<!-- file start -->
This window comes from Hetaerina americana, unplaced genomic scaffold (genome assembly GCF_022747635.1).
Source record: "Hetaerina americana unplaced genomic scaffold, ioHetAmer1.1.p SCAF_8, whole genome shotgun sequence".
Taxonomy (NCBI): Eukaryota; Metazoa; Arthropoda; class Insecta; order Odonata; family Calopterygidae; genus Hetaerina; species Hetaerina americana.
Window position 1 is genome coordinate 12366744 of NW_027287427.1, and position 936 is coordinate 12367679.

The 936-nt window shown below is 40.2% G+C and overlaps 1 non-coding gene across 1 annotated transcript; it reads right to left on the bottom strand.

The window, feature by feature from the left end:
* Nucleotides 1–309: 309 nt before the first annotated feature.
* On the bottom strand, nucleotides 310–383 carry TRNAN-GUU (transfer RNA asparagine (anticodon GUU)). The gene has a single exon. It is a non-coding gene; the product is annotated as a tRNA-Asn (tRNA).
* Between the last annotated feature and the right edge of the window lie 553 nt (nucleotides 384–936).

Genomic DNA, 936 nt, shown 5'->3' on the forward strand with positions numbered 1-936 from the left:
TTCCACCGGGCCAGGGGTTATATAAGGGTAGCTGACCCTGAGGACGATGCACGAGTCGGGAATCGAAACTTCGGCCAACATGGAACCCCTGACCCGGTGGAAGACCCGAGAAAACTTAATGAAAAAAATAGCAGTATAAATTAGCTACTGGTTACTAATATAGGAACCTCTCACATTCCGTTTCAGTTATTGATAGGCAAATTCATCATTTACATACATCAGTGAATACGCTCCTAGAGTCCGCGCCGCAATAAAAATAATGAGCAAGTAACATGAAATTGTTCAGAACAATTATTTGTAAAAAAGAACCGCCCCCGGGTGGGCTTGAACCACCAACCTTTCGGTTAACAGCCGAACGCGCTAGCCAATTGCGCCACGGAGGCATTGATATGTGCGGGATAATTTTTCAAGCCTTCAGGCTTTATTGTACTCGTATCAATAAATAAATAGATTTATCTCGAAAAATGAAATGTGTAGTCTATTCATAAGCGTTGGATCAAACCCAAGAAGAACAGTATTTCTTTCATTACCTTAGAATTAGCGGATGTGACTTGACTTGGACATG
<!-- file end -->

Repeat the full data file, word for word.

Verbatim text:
This window comes from Hetaerina americana, unplaced genomic scaffold (genome assembly GCF_022747635.1).
Source record: "Hetaerina americana unplaced genomic scaffold, ioHetAmer1.1.p SCAF_8, whole genome shotgun sequence".
Taxonomy (NCBI): Eukaryota; Metazoa; Arthropoda; class Insecta; order Odonata; family Calopterygidae; genus Hetaerina; species Hetaerina americana.
Window position 1 is genome coordinate 12366744 of NW_027287427.1, and position 936 is coordinate 12367679.

The 936-nt window shown below is 40.2% G+C and overlaps 1 non-coding gene across 1 annotated transcript; it reads right to left on the bottom strand.

The window, feature by feature from the left end:
* Nucleotides 1–309: 309 nt before the first annotated feature.
* On the bottom strand, nucleotides 310–383 carry TRNAN-GUU (transfer RNA asparagine (anticodon GUU)). The gene has a single exon. It is a non-coding gene; the product is annotated as a tRNA-Asn (tRNA).
* Between the last annotated feature and the right edge of the window lie 553 nt (nucleotides 384–936).

Genomic DNA, 936 nt, shown 5'->3' on the forward strand with positions numbered 1-936 from the left:
TTCCACCGGGCCAGGGGTTATATAAGGGTAGCTGACCCTGAGGACGATGCACGAGTCGGGAATCGAAACTTCGGCCAACATGGAACCCCTGACCCGGTGGAAGACCCGAGAAAACTTAATGAAAAAAATAGCAGTATAAATTAGCTACTGGTTACTAATATAGGAACCTCTCACATTCCGTTTCAGTTATTGATAGGCAAATTCATCATTTACATACATCAGTGAATACGCTCCTAGAGTCCGCGCCGCAATAAAAATAATGAGCAAGTAACATGAAATTGTTCAGAACAATTATTTGTAAAAAAGAACCGCCCCCGGGTGGGCTTGAACCACCAACCTTTCGGTTAACAGCCGAACGCGCTAGCCAATTGCGCCACGGAGGCATTGATATGTGCGGGATAATTTTTCAAGCCTTCAGGCTTTATTGTACTCGTATCAATAAATAAATAGATTTATCTCGAAAAATGAAATGTGTAGTCTATTCATAAGCGTTGGATCAAACCCAAGAAGAACAGTATTTCTTTCATTACCTTAGAATTAGCGGATGTGACTTGACTTGGACATG